Holthus resigns as girls basketball coach
Basehor-Linwood High School girls basketball coach Tami Holthus saw her program criticized and scrutinized for most of the two years she spent in town.
Tuesday afternoon, she decided to put an end to it.
Eleven days after closing the books on one of the school's most successful girls basketball seasons in the past decade, Holthus resigned her position as the varsity girls basketball coach at BLHS.
"Tami resigned for personal reasons," BLHS athletic director Joe Keeler said. "I wish her the best of luck and we appreciate the two years she spent here as a coach at Basehor-Linwood High School."
At around 4:30 p.m. on Tuesday, March 13, Holthus delivered a letter of resignation to the Basehor-Linwood School District's central office.
Holthus chose not to comment on her decision to step down, instead referring to her letter of resignation to speak for her.
In it, she outlined the reasons she was proud of her time as the BLHS girls basketball coach, citing satisfaction in her team's play on the floor as well as the development of an offseason program that attracted more than 100 girls from the Basehor-Linwood community.
Also in the letter, Holthus addressed the speculation that ran rampant throughout the community about any wrongdoings on her part.
"I have not violated KSHSAA rules," Holthus wrote in her letter. "I have been a coach in the state of Kansas for 18 years. I respect the rules of the Activities Association and those individuals who make and enforce them.
The letter continued: "I have been professional and caring in my relationships and my communication with the players and parents in the Basehor-Linwood High School girls basketball program. I have been honest and forthright in my communication with school administration."
At least one administrator, Don Swartz, the district's director of personnel, supported Holthus.
"There is absolutely no truth that there were any kind of violations of KSHSAA rules on Tami's part," Swartz said. "Even an insinuation that there were is totally ridiculous."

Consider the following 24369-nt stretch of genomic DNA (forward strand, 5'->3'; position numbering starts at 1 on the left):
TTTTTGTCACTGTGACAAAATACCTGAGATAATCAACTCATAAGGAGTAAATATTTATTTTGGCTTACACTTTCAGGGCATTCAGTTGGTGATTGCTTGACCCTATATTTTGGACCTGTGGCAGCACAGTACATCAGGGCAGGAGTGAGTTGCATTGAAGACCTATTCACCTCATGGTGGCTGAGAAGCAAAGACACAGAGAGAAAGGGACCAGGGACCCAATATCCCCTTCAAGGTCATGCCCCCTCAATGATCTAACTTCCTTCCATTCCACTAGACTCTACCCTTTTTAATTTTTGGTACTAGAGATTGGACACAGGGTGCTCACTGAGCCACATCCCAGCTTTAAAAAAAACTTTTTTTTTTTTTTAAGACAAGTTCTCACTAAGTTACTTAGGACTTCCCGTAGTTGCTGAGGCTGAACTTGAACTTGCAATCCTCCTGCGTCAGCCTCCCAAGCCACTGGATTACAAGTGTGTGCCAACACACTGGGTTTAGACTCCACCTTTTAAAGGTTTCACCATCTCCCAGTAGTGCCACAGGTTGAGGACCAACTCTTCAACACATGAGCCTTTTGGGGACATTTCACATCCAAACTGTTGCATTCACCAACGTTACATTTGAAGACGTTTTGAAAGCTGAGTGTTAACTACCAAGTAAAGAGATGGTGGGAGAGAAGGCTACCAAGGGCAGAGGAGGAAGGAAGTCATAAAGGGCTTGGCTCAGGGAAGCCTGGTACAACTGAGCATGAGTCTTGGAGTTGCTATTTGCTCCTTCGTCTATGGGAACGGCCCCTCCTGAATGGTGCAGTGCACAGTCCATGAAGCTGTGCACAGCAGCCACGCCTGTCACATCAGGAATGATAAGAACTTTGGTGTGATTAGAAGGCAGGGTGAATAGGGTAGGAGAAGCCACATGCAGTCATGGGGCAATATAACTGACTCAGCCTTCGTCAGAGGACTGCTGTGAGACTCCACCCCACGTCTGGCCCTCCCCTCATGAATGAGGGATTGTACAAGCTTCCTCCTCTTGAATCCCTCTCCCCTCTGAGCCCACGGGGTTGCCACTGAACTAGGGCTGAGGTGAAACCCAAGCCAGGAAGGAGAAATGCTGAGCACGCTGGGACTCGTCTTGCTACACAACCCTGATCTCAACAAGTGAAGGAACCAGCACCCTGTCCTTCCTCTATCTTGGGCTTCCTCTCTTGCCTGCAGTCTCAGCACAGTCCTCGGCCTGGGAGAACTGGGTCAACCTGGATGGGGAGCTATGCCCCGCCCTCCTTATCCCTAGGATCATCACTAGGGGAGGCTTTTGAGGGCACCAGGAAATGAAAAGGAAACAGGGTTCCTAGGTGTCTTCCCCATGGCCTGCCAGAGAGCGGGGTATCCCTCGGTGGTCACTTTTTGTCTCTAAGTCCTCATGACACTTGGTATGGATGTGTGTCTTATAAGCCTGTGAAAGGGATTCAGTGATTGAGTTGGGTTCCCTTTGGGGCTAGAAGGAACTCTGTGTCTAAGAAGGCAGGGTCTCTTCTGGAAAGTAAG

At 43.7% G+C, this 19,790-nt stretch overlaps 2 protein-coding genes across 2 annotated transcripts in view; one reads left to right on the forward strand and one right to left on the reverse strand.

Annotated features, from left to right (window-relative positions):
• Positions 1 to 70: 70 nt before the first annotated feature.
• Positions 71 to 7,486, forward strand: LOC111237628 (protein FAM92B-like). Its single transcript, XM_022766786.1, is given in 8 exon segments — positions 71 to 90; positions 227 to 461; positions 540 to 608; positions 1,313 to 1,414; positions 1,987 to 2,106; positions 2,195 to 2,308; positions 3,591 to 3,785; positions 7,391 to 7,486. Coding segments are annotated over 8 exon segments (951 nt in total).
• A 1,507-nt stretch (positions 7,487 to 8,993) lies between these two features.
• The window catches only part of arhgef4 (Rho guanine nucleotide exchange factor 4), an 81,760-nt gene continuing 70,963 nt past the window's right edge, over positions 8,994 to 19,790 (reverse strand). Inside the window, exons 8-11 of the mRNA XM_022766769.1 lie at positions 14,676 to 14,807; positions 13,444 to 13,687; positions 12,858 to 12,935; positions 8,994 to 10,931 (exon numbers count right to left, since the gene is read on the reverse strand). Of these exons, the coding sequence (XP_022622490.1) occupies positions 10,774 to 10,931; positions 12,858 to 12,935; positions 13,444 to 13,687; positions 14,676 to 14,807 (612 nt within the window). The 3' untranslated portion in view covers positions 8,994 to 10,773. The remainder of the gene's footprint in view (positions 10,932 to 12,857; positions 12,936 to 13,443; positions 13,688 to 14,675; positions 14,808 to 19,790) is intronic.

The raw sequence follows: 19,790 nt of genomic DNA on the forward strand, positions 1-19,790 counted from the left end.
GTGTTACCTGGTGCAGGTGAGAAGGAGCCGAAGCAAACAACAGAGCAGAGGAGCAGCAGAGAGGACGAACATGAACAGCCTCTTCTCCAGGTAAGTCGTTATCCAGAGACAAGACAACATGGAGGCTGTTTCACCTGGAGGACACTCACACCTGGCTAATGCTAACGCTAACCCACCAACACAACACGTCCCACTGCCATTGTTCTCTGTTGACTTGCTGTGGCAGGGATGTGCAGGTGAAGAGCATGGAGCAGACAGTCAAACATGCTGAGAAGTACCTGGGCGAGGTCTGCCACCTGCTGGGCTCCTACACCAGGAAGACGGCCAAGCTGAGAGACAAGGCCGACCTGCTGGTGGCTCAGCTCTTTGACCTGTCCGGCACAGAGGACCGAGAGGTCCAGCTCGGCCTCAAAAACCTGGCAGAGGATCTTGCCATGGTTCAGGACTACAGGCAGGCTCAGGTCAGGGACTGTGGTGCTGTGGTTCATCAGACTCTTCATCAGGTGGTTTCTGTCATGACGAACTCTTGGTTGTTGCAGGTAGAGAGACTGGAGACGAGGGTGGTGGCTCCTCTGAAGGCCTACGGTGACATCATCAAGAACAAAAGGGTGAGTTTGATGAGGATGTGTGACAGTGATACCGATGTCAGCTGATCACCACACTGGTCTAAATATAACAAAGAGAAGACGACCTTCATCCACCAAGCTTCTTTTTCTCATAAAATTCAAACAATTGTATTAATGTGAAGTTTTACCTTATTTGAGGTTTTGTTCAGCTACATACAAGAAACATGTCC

Swartz, who was instrumental in bringing Holthus to BLHS two years ago, said her resignation represented a sad day for BLHS athletics.
In addition, Swartz said Holthus was not in any kind of hot water from the administration and that she stepped down on her own.
"She did everything that she was asked to do for this basketball program," Swartz said. "Unfortunately, no matter what you do here, there is a group of people who just won't ever be happy."
Holthus leaves the Lady Bobcats with a two-year record of 22-20, including an 11-9 mark this season, marking the team's first winning season in five years.
As for the future of the BLHS girls basketball program, which will enjoy the luxury of returning six seniors and nine players with significant varsity experience for the 2007-2008 season, Keeler said it was likely that the school would begin its search to find a replacement for Holthus sometime in April.
"We really at this time haven't determined what the next step is for hiring her replacement," Keeler said. "When these things occur, the more time you have is a benefit to everyone."
BLHS assistant coach Noah Simpson, a BLHS graduate and likely candidate to replace Holthus, said he was considering his options at this time.